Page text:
Hypothyroidism among patients with glioblastoma multiforme

  • Morteza Faghih-Jouybari Department of Neurosurgery, Shariati Hospital, Tehran University of Medical Sciences, Tehran, Iran
  • Soheil Naderi Department of Neurosurgery, School of Medicine, Jiroft University of Medical Sciences, Jiroft, Iran
  • Sara Mashayekhi Department of Neurosurgery, School of Medicine, Jiroft University of Medical Sciences, Jiroft, Iran
  • Tahereh Padeganeh Department of Maxillofacial Surgery, Shariati Hospital, Tehran University of Medical Sciences, Tehran, Iran
  • Sina Abdollahzade Mail Department of Neurosurgery, Rajaayi Hospital, Qazvin University of Medical Sciences, Qazvin, Iran
Glioblastoma Multiforme, Hypothyroidism, cranial irradiation


Background: Patients with glioblastoma multiforme (GBM) are prone to various metabolic changes such as hypothyroidism. The present study was planned to assess the frequency of hypothyroidism in these patients.

Methods: Fifty-two patients with GBM were included. All of them had been treated by tumor resection followed by cranial irradiation. Thyroid function was assessed by measurement of serum thyroid stimulating hormone (TSH), free thyroxin (FT4), and free triiodothyronine (FT3).

Results: There were 33 men and 19 women. The average age was 52.4 ± 12.8 years. Among these,
32 (61%) had normal thyroid function test, whereas 4 (8%) had subclinical hypothyroidism, 5 (10%) had overt primary hypothyroidism, and 11 (21%) had secondary hypothyroidism. Sixteen patients (31%) needed thyroid hormone replacement therapy.

Conclusion: Hypothyroidism is relatively prevalent in patients with treated GBM. Regular thyroid function test is advised to aid the introduction of appropriate hormone replacement therapy.


1. Chaker L, Bianco AC, Jonklaas J, Peeters RP. Hypothyroidism. Lancet 2017; 390(10101): 1550-62.
2. Merchant TE, Conklin HM, Wu S, Lustig RH, Xiong X. Late effects of conformal radiation therapy for pediatric patients with low-grade glioma: Prospective evaluation of cognitive, endocrine, and hearing deficits. J Clin Oncol 2009; 27(22): 3691-7.
3. Chemaitilly W, Li Z, Huang S, Ness KK, Clark KL, Green DM, et al. Anterior hypopituitarism in adult survivors of childhood cancers treated with cranial radiotherapy: A report from the St Jude Lifetime Cohort study. J Clin Oncol 2015; 33(5): 492-500.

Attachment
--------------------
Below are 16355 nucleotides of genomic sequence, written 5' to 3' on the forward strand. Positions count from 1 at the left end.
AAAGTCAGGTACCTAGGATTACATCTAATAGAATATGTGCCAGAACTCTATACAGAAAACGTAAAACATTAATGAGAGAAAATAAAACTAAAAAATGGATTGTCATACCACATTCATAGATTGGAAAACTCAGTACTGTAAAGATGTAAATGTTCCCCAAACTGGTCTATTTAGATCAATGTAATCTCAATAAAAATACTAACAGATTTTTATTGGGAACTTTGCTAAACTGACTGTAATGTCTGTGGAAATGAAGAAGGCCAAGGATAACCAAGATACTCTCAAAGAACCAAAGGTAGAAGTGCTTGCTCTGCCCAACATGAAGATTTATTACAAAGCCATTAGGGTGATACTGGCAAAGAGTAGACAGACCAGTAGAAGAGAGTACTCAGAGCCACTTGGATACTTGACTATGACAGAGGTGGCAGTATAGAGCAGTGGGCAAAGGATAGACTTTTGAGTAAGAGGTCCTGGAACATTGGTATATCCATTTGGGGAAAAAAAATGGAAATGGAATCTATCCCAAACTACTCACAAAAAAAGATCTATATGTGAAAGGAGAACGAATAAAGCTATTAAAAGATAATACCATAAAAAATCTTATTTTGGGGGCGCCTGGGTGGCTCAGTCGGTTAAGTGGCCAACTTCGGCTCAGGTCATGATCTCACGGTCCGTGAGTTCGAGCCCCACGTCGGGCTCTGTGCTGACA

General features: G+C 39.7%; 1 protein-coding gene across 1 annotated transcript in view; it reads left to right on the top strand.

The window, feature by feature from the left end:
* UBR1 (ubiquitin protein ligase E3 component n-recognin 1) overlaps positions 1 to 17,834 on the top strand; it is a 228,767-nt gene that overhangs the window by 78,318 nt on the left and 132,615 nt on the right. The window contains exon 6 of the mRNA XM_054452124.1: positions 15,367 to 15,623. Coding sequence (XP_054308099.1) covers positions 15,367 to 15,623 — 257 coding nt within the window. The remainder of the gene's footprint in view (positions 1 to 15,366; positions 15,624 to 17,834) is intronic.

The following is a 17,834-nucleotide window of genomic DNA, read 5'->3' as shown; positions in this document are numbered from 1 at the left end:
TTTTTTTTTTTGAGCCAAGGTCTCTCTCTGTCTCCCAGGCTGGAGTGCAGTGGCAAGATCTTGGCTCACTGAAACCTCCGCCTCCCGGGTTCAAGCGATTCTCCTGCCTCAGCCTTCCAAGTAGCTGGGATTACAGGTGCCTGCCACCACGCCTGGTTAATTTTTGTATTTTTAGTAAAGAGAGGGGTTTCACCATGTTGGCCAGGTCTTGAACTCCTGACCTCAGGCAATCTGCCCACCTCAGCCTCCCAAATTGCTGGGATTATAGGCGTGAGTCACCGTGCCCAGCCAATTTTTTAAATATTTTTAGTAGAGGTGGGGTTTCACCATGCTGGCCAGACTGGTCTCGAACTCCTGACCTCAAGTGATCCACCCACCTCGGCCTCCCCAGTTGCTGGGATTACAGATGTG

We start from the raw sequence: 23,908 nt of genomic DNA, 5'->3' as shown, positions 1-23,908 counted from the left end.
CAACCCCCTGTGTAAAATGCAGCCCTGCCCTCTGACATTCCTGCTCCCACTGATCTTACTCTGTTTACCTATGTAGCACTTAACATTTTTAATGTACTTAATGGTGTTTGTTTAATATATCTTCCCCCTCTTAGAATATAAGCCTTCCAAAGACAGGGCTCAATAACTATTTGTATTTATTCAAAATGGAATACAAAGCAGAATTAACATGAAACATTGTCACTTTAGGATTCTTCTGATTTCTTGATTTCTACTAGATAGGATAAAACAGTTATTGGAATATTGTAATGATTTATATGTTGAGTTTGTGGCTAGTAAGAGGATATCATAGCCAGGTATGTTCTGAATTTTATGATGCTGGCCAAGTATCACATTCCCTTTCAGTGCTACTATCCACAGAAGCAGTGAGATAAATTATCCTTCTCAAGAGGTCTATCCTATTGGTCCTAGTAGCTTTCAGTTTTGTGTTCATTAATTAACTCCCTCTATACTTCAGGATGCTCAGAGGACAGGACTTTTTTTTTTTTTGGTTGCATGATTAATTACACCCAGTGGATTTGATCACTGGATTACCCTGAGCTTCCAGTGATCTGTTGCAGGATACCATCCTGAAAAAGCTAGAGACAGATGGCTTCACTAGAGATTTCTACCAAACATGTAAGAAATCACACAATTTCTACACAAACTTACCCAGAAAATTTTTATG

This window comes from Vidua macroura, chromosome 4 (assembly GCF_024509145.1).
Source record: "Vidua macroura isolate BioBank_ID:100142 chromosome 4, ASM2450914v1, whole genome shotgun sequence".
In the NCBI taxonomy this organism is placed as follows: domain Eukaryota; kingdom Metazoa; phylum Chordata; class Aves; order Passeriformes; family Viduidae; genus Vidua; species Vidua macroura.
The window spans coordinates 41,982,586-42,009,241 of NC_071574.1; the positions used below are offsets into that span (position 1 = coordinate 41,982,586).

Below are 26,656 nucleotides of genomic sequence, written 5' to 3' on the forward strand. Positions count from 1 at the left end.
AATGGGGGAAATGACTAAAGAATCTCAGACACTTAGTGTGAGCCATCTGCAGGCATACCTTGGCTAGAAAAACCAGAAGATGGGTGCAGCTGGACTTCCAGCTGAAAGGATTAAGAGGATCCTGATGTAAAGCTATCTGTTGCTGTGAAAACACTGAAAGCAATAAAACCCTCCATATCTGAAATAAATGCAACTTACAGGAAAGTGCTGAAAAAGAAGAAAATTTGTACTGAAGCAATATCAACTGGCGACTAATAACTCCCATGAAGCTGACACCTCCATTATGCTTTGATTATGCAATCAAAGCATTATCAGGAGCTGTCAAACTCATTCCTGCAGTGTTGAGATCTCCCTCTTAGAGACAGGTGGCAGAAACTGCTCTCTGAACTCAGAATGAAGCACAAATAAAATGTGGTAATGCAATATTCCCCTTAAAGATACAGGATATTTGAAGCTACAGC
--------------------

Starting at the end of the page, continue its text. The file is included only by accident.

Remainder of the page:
4. Chieng PU, Huang TS, Chang CC, Chong PN, Tien RD, Su CT. Reduced
hypothalamic blood flow after radiation treatment of nasopharyngeal cancer: SPECT studies in 34 patients. AJNR Am J Neuroradiol 1991; 12(4): 661-5.
5. Kyriakakis N, Lynch J, Orme SM, Gerrard G, Hatfield P, Loughrey C, et al. Pituitary dysfunction following cranial radiotherapy for adult-onset nonpituitary brain tumours. Clin Endocrinol (Oxf) 2016; 84(3): 372-9.
6. Appelman-Dijkstra NM, Kokshoorn NE, Dekkers OM, Neelis KJ, Biermasz NR, Romijn JA, et al. Pituitary dysfunction in adult patients after cranial radiotherapy: Systematic review and meta-analysis. J Clin Endocrinol Metab 2011; 96(8): 2330-40.
7. Ghigo E, Masel B, Aimaretti G, Leon-Carrion J, Casanueva FF, Dominguez-Morales MR, et al. Consensus guidelines
on screening for hypopituitarism following traumatic brain injury. Brain Inj 2005; 19(9): 711-24.
8. Schneider HJ, Rovere S, Corneli G, Croce CG, Gasco V, Ruda R, et al. Endocrine dysfunction in patients operated on for non-pituitary intracranial tumors. Eur J Endocrinol 2006; 155(4): 559-66.
9. Pekic S, Popovic V. Alternative causes of hypopituitarism: Traumatic brain injury, cranial irradiation, and infections. Handb Clin Neurol 2014; 124: 271-90.
10. Bhandare N, Kennedy L, Malyapa RS, Morris CG, Mendenhall WM. Primary and central hypothyroidism after radiotherapy for head-and-neck tumors. Int J Radiat Oncol Biol Phys 2007; 68(4): 1131-9.
How to Cite
Faghih-Jouybari M, Naderi S, Mashayekhi S, Padeganeh T, Abdollahzade S. Hypothyroidism among patients with glioblastoma multiforme. Curr J Neurol. 17(3):149-151.
Short Communication(s)